Meaningful Monitoring for type 2 diabetes: What to do with your readings
What to do with your readings
So you’ve been checking your blood glucose levels and keeping a record, but what does it all mean?
Blood glucose targets will vary from person to person, and can depend on your age, your overall health and any medication you are prescribed. Generally, the target range for people with Type 2 diabetes will be 4 - 7 mmol/L before meals and 5 - 9 mmo/L more than 1.5 hours after meals. However your healthcare professional will let you know what your individual target range is.
When you check your blood glucose level, sometimes it will be outside your target range - this is completely normal and could be in response to something you’ve eaten, or some activity. This is why it’s really important to keep a record so that you and your healthcare team have something to refer back to when looking at the patterns. If there is an obvious pattern of consistent highs or lows, then your healthcare team can discuss with you what may have caused this. They can then suggest some changes to your therapy, this may be a different dosage or different medication all together, or it could be a lifestyle change such as an adjustment to your diet.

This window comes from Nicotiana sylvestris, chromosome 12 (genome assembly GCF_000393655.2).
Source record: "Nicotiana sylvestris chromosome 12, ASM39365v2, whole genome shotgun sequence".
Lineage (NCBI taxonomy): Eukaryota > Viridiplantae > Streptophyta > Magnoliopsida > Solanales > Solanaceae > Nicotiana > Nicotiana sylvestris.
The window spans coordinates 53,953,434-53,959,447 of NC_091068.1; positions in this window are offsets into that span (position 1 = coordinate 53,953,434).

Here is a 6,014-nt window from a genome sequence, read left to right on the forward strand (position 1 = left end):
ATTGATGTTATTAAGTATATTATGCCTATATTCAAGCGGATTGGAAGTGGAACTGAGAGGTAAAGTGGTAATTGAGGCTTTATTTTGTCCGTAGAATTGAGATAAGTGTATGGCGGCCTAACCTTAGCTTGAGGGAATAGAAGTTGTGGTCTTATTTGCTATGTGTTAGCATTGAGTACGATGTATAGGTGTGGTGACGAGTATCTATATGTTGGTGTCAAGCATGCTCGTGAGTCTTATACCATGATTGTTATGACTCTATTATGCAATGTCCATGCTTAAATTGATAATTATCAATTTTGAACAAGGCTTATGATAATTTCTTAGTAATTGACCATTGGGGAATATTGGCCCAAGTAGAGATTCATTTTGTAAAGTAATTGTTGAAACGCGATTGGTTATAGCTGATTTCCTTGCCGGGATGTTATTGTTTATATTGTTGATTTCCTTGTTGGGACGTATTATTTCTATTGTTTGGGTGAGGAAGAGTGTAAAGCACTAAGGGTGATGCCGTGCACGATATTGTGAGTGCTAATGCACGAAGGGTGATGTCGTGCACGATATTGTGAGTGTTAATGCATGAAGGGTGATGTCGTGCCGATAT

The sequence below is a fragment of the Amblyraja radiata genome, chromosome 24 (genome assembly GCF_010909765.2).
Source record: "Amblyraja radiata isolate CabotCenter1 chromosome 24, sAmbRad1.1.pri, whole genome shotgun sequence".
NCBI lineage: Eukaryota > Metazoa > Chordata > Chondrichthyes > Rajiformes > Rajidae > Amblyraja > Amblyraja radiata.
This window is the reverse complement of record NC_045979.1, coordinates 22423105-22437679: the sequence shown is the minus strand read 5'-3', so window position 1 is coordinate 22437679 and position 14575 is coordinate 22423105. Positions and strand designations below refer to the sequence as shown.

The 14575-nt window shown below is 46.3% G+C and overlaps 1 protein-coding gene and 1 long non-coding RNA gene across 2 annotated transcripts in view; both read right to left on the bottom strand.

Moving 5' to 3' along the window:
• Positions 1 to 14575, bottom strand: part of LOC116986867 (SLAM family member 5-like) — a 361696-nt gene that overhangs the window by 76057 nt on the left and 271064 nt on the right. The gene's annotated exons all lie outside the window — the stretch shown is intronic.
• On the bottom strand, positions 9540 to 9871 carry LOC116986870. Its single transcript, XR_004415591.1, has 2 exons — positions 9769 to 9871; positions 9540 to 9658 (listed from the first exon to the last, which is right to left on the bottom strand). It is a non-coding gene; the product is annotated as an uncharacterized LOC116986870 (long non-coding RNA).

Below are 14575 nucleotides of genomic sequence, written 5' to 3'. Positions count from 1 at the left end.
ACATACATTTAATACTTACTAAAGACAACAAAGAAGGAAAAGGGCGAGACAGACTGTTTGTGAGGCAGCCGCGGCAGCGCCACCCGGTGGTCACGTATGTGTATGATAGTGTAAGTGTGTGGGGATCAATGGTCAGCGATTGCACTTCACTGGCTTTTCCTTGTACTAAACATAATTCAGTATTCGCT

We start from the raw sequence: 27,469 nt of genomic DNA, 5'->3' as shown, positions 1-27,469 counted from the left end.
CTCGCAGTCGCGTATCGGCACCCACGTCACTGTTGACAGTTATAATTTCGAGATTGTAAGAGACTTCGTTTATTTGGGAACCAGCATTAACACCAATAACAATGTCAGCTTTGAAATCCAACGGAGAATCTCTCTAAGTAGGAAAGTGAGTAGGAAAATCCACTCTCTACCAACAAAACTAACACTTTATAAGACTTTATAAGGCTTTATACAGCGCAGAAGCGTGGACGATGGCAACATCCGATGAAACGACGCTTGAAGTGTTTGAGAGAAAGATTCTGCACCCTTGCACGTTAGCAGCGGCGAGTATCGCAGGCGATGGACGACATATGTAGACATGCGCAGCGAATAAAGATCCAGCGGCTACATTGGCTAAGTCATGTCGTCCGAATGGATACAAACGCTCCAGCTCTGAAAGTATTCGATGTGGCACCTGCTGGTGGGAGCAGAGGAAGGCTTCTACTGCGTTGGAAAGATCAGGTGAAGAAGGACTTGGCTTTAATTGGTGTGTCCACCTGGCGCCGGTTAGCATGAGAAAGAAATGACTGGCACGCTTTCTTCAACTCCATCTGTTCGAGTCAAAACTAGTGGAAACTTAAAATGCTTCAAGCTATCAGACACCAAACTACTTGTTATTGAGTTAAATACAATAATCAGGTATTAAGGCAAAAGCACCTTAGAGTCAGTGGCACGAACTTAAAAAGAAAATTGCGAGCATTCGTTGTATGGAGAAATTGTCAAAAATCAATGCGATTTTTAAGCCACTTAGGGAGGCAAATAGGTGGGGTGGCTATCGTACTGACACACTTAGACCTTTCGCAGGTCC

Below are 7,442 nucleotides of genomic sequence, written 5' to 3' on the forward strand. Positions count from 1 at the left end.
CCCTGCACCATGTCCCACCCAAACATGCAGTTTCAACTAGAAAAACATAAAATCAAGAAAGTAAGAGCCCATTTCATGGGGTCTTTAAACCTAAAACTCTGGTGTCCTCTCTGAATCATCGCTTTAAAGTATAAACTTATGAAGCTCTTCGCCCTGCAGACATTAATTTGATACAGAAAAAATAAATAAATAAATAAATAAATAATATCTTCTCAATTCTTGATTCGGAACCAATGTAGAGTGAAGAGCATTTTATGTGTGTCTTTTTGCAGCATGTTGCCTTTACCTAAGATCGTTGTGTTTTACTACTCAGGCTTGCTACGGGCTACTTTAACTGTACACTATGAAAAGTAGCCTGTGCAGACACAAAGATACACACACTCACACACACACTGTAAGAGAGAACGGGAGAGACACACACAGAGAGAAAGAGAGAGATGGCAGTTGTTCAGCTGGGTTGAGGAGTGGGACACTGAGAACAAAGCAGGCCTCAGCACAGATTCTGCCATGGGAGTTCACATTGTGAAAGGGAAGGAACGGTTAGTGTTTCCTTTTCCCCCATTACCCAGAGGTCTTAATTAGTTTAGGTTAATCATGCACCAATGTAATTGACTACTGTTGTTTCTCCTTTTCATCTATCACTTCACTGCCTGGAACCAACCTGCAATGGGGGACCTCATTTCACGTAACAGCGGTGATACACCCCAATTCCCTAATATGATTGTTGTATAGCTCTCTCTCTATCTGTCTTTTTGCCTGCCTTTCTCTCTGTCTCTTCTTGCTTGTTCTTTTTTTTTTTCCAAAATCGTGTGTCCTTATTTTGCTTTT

Although the occasional one-off reading outside of your target range is completely normal, it’s important to take action if your blood glucose level is too low (hypo). A hypo can be treated by eating or drinking some fast acting carbohydrates. Things like orange juice or jelly sweets are very fast acting and so are good for treating hypos. Your healthcare team will be able to give you some guidance on how much you would need to use.
Watch the rest of the meaningful monitoring short educational videos
Before making any changes to your lifestyle or medication, please speak to your healthcare professional to check it is suitable for you.
The content is provided for general information only. It is not intended to amount to advice on which you should rely – you must obtain professional or specialist advice before taking, or refraining from, any action on the basis of the content. Although we make reasonable efforts to ensure that the content is up to date, we make no representations, warranties or guarantees, whether express or implied, that the content is accurate, complete or up-to-date.
Helpful External Resources:
Diabetes UK - https://www.diabetes.org.uk/
JDRF - https://jdrf.org.uk/